Shame he never played NCAA Soccer Player of the Week:

Theo Walcott, 21, Arsenal. Maybe in the last four years you've heard of him. Other than Rooney, John Terry and that Beckham fellow has any English player generated as many column inches in England?

Nice hat trick Sunday vs. Blackpool in a more direct role in front of goal.

Now, as an observer from afar on the Prem, should I overreact?

Beats me?

All we know is that he's a speedy guy who's downright lethal when he's cutting at an angle toward goal.

Wonder if he were born in the U.S. which sport other than soccer he'd be farmed out to. You'd think on the soccer field he'd have trouble finding adequate competition in the States, since he'd probably run by every other kid, forget to develop ball or shooting skills, pump in five or six goals a game and take home a bunch of trophies and ribbons.

My thought, he'd be a speedy, jitterbug-type point guard like Earl Boykins.

Fantasy Team O' the Week:

Paul McCabe's McCabes Pride racked up 99 points, with an absolutely huge weekend with Andy Carroll, Kevin Nolan, Didier Droba, and Gareth Bale putting up double-digits numbers.

Mea Culpa

Friday night a reader Vince pointed out the continual grammar/syntax mistakes and overall destruction of the English language this here blog exhibits at times. For that, I truly apologize to every person who takes a second away from their day to read what's posted here. Admittedly, I'm not very good at proofreading, my own stuff especially. Sometimes my eyes feel like they're about to melt out of my skull by looking across into the screen of my laptop, though that's no excuse for the sloppiness, though it might be fun to play the informal game of "Find the Typo."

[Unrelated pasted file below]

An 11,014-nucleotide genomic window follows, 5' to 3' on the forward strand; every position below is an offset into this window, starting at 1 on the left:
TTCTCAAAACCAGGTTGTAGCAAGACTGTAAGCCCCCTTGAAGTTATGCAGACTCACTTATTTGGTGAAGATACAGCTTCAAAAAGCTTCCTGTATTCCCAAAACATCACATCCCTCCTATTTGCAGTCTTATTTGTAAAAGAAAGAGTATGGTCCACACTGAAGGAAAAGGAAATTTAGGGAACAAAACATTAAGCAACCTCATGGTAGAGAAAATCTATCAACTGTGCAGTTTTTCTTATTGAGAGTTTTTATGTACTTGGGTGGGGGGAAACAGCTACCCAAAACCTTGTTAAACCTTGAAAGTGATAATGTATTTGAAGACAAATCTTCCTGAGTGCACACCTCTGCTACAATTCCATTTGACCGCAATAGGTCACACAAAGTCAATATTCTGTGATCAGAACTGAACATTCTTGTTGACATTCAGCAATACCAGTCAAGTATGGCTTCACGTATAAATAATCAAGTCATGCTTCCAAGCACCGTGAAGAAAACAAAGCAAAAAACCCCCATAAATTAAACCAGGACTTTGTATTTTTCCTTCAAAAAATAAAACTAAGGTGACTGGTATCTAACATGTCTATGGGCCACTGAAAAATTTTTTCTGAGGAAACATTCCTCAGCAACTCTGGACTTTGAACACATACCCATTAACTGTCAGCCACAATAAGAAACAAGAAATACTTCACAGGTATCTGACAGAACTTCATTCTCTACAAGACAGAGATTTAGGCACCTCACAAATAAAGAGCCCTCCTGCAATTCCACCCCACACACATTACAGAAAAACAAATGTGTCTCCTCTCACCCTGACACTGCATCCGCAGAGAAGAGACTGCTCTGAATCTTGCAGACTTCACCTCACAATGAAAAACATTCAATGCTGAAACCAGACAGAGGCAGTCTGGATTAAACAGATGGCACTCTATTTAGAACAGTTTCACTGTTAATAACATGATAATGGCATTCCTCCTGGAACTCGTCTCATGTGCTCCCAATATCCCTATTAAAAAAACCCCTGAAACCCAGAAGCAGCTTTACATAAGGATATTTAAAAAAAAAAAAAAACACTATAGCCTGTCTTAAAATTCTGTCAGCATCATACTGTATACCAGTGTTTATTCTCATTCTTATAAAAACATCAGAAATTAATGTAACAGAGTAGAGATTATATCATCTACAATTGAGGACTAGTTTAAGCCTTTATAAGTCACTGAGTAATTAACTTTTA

Back in college, somebody working at the school newspaper with me complimented me, I think, that I write how people talk. Or maybe specifically how I talk. Sometimes my brain just works faster than my fingers and I'll screw up a word or two and when I re-read it, my mind glances over it.

Bear with me. Thanks for your patience.

One Other Thing:

A couple friends and I have been playing the "FIFA" World Cup game a ton lately. Here's the wrinkle, we all play on the same team and go online and take on a single person. It's harder than it sounds, especially when everyone still playing the game picks Spain, who are in fact, playing like "Playstations." Thank you, Arsene.

This isn't to say folks need to pick Antigua or Bhutan, but a little creativity, please. You're not winning, the computer 1s and 0s are doing all the work.

On Deck:

Today it's Manchester CDM's vs. Liverpool on ESPN2.

Tuesday and Wednesday Champions League second-leg qualifiers.

Nothing outstanding next weekend in the Prem. Saturday's best might be Wolves hosting Newcastle United. Four Sunday games, with Sunderland v. Manchester City and Aston Villa v. Everton probably leading the way.